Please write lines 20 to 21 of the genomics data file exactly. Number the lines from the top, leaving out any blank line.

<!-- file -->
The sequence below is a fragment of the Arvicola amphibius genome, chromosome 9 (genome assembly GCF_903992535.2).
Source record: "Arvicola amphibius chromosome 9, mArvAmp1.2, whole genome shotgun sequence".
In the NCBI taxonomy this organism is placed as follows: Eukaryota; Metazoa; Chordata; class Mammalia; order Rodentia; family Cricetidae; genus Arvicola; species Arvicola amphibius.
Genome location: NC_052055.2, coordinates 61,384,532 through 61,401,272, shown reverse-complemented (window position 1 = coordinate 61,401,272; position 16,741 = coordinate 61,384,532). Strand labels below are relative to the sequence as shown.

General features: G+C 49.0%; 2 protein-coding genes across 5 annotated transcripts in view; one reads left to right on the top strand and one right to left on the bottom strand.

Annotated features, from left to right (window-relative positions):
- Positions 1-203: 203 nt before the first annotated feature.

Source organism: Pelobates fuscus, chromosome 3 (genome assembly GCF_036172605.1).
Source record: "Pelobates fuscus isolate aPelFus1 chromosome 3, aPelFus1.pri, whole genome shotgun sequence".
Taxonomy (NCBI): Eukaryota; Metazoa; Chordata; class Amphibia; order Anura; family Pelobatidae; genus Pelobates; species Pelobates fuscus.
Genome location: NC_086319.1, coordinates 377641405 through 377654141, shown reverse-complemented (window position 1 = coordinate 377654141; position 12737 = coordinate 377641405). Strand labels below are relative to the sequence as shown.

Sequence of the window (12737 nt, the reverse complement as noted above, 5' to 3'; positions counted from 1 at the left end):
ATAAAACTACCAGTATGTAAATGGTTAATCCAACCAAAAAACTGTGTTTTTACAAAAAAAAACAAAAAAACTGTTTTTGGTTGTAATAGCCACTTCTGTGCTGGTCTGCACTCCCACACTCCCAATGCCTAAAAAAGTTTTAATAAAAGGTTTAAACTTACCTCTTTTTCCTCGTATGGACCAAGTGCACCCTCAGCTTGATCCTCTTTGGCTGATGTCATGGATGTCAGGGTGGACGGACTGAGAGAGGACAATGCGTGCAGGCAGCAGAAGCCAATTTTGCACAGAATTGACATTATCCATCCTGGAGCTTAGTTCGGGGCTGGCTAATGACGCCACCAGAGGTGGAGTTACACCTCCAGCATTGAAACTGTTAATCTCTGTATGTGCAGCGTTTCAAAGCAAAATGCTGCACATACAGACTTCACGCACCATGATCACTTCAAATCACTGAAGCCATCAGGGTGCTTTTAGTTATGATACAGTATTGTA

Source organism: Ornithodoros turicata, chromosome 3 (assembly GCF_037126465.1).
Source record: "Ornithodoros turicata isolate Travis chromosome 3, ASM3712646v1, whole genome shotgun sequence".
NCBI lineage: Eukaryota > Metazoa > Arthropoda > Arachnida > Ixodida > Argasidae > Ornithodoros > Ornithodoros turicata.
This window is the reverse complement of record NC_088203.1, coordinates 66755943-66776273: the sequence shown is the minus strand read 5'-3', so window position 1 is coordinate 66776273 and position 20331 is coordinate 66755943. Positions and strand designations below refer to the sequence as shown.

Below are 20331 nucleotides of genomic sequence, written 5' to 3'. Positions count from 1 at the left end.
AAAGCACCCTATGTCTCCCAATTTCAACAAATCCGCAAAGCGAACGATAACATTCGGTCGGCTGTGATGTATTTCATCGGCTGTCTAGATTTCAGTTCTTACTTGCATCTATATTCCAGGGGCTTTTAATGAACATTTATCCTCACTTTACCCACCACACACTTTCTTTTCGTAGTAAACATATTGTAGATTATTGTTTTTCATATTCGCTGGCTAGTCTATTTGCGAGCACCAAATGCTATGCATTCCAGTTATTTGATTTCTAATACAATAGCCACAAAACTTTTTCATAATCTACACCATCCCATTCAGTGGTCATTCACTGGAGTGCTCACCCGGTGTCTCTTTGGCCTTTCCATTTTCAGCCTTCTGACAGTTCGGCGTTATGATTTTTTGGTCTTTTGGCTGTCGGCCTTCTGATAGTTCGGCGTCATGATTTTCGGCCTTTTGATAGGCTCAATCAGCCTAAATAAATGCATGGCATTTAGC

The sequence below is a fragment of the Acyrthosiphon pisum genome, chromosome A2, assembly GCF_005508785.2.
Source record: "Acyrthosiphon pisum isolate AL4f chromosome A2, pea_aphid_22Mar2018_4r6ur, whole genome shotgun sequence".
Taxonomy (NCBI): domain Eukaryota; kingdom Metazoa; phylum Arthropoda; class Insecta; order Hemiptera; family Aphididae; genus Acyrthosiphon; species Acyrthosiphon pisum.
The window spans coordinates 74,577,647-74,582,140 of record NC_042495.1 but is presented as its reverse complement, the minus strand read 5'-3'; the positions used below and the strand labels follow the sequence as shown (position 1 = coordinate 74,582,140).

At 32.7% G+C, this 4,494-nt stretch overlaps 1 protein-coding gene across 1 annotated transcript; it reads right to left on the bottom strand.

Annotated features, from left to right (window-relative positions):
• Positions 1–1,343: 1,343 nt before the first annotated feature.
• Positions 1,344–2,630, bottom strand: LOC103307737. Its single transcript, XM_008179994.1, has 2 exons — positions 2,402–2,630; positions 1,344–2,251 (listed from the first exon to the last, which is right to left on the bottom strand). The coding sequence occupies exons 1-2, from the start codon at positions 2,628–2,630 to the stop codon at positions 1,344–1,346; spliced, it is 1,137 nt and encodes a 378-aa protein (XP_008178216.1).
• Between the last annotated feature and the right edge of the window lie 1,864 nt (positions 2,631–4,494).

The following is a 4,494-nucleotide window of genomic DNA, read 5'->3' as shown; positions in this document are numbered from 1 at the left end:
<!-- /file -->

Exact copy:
The sequence below is a fragment of the Acyrthosiphon pisum genome, chromosome A2, assembly GCF_005508785.2.
Source record: "Acyrthosiphon pisum isolate AL4f chromosome A2, pea_aphid_22Mar2018_4r6ur, whole genome shotgun sequence".